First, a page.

Vieux Carré Cocktail Recipe

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Vieux Carré Nutrition Facts






Created by

Nic Polotnianko

I fell in love with the art of mixology 6 years ago. Since then, I've honed my skills, crafting a myriad of cocktail recipes, and sharing my passion with other enthusiasts.

Last Updated: January 7, 2024


The Vieux Carré cocktail, which translates to 'Old Square' in French, was created in the 1930s by Walter Bergeron, the head bartender at the Hotel Monteleone in New Orleans. The cocktail is named after the French Quarter, also known as the Vieux Carré. This classic cocktail is a favorite among whiskey lovers and those who appreciate the rich history of New Orleans.

  • The Vieux Carré is a classic New Orleans cocktail
  • It was created in the 1930s by Walter Bergeron
  • The name refers to the French Quarter of New Orleans

How Vieux Carré Tastes?

The Vieux Carré is a complex and well-balanced cocktail with a smooth, rich taste. It has a hint of sweetness from the cognac and herbal notes from the Bénédictine. The rye whiskey adds a spicy kick, while the vermouth and bitters provide a slightly bitter undertone.

Interesting facts about Vieux Carré

  • The Vieux Carré is often considered a cousin to the Manhattan and the Sazerac
  • The Hotel Monteleone, where the cocktail was created, is home to the famous Carousel Bar
  • The Vieux Carré is a popular choice for whiskey enthusiasts


Rye Whiskey

0.75 oz of rye whiskey provides a spicy, grain-forward base that anchors the cocktail. It's not a Vieux Carré without rye's distinctive kick; using less might make the drink too mild, while more could overpower the other ingredients.

Mary Mitkina


Adding 0.75 oz of cognac brings warmth and a touch of fruitiness. Cognac's subtle sweetness helps to balance the rye, and skipping it would strip away the cocktail's soul.

Alex Green

Sweet Vermouth

Used in a 0.75 oz measure, sweet vermouth adds an herbaceous complexity and a hint of bitterness, which counteracts the spirits' sweetness. Skimping on vermouth can leave the drink feeling one-dimensional.

Emma Rose


At 0.25 oz, Bénédictine provides a whisper of herbal sweetness and mystery. It's the secret handshake of the recipe. Too little, you miss its whisper; too much, and the drink loses balance, overpowered by Bénédictine's loud voice.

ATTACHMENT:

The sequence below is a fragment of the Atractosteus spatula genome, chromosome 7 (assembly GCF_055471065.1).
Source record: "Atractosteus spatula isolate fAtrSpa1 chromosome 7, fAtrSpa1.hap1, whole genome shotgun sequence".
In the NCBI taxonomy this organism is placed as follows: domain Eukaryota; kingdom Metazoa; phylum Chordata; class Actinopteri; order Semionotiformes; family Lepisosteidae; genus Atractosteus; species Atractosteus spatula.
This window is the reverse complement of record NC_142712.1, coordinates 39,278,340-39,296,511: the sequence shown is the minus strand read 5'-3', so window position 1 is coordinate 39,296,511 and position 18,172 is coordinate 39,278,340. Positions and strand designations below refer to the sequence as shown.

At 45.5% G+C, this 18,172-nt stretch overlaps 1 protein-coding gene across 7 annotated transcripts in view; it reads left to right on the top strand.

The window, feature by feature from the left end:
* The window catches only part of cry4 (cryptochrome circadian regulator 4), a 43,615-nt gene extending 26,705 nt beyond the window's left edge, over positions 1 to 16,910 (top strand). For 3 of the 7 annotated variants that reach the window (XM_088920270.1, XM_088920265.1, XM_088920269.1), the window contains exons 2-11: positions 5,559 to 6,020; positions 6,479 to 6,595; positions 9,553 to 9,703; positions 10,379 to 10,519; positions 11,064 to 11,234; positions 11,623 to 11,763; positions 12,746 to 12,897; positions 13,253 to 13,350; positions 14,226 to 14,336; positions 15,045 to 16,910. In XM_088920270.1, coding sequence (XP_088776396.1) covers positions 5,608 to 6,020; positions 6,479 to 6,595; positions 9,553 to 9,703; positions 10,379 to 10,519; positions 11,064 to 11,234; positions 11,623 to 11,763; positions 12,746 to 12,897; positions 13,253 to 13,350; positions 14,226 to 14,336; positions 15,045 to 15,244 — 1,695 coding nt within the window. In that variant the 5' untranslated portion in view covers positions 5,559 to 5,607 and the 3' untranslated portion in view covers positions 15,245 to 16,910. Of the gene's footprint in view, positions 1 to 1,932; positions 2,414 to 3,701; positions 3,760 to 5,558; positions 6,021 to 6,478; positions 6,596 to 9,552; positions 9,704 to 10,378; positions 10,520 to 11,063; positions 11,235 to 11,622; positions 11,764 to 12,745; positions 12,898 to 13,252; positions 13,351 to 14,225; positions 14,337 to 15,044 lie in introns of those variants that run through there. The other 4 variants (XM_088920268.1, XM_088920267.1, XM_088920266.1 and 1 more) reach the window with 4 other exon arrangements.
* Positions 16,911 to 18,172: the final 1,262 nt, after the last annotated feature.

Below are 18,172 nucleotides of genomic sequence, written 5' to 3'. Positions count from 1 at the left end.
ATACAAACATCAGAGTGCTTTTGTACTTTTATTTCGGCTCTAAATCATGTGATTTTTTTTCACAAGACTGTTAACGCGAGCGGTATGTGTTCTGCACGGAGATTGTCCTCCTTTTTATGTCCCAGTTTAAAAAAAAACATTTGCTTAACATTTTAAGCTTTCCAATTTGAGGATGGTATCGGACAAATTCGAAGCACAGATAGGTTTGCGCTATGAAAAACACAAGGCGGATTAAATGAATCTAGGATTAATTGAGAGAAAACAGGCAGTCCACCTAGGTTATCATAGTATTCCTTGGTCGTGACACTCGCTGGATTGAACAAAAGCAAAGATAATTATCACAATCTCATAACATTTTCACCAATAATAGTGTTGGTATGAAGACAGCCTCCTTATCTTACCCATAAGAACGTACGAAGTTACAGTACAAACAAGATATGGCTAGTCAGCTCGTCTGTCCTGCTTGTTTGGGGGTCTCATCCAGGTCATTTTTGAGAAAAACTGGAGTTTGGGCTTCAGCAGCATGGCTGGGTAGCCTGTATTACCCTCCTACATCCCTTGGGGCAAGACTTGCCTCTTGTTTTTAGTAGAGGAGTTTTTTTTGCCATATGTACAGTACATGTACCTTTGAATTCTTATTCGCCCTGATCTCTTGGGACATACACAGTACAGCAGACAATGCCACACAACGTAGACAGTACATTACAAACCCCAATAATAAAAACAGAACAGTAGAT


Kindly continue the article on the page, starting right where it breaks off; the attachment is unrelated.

Mary Mitkina

Peychaud's Bitters

Just 2 dashes of Peychaud's offer a subtle floral and anise backdrop. They're like the spice in your grandmother's secret recipe—skip them, and something intangible but crucial is missing.

Alex Green

Angostura Bitters

2 dashes of Angostura bring a complementary botanical bitterness and a layer of complexity. These bitters are like a touch of salt in cooking; without them, the cocktail is left wanting.

Emma Rose

Lemon Twist

The lemon twist, often seen lounging on the rim, adds a zesty aroma which brightens the cocktail, and without it, that top note of fresh citrus is achingly absent.

Mary Mitkina

Garnish: Cherry

The cherry is the ruby jewel in the crown, adding a dash of color and a hint of fruitiness if one decides to indulge after the last sip.

Alex Green

Recipe. How to make Vieux Carré Drink

  1. Fill a mixing glass with ice
  2. Add rye whiskey, cognac, sweet vermouth, Bénédictine, Peychaud's bitters, and Angostura bitters
  3. Stir well until chilled
  4. Strain into a rocks glass filled with fresh ice
  5. Garnish with a lemon twist and a cherry

Pro Tips

  • Rye Whiskey: Use a high-quality rye whiskey for the best flavor.
  • Stirring: Stir the cocktail gently to avoid diluting it too much.
  • Garnish: Twist the lemon peel over the drink to release its oils, adding an extra layer of flavor.

Perfect Pairings

Cheese Platter

A selection of cheeses, particularly those with bold flavors like blue cheese or aged cheddar, will complement the rich and complex notes of the Vieux Carré.


Cured meats such as prosciutto or salami can stand up to the strong flavors and bring out the savory notes of the cocktail.